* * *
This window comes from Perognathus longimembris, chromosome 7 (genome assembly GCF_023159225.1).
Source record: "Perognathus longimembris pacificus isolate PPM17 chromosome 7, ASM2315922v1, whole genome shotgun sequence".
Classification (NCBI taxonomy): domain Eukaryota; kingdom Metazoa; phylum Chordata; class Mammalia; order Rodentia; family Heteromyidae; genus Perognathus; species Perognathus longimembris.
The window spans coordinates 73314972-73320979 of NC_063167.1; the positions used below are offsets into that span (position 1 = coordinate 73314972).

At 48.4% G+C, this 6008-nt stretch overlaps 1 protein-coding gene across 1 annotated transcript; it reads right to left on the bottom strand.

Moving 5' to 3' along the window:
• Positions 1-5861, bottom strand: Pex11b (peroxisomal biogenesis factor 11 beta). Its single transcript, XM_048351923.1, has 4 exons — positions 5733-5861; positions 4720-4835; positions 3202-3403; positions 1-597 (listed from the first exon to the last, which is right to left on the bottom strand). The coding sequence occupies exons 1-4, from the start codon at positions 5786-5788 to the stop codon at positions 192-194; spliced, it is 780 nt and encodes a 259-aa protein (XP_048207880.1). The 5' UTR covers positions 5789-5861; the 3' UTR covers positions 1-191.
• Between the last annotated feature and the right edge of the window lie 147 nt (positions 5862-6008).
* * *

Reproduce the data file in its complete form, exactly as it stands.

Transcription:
This window comes from Perognathus longimembris, chromosome 7 (genome assembly GCF_023159225.1).
Source record: "Perognathus longimembris pacificus isolate PPM17 chromosome 7, ASM2315922v1, whole genome shotgun sequence".
Classification (NCBI taxonomy): domain Eukaryota; kingdom Metazoa; phylum Chordata; class Mammalia; order Rodentia; family Heteromyidae; genus Perognathus; species Perognathus longimembris.
The window spans coordinates 73314972-73320979 of NC_063167.1; the positions used below are offsets into that span (position 1 = coordinate 73314972).

At 48.4% G+C, this 6008-nt stretch overlaps 1 protein-coding gene across 1 annotated transcript; it reads right to left on the bottom strand.

Moving 5' to 3' along the window:
• Positions 1-5861, bottom strand: Pex11b (peroxisomal biogenesis factor 11 beta). Its single transcript, XM_048351923.1, has 4 exons — positions 5733-5861; positions 4720-4835; positions 3202-3403; positions 1-597 (listed from the first exon to the last, which is right to left on the bottom strand). The coding sequence occupies exons 1-4, from the start codon at positions 5786-5788 to the stop codon at positions 192-194; spliced, it is 780 nt and encodes a 259-aa protein (XP_048207880.1). The 5' UTR covers positions 5789-5861; the 3' UTR covers positions 1-191.
• Between the last annotated feature and the right edge of the window lie 147 nt (positions 5862-6008).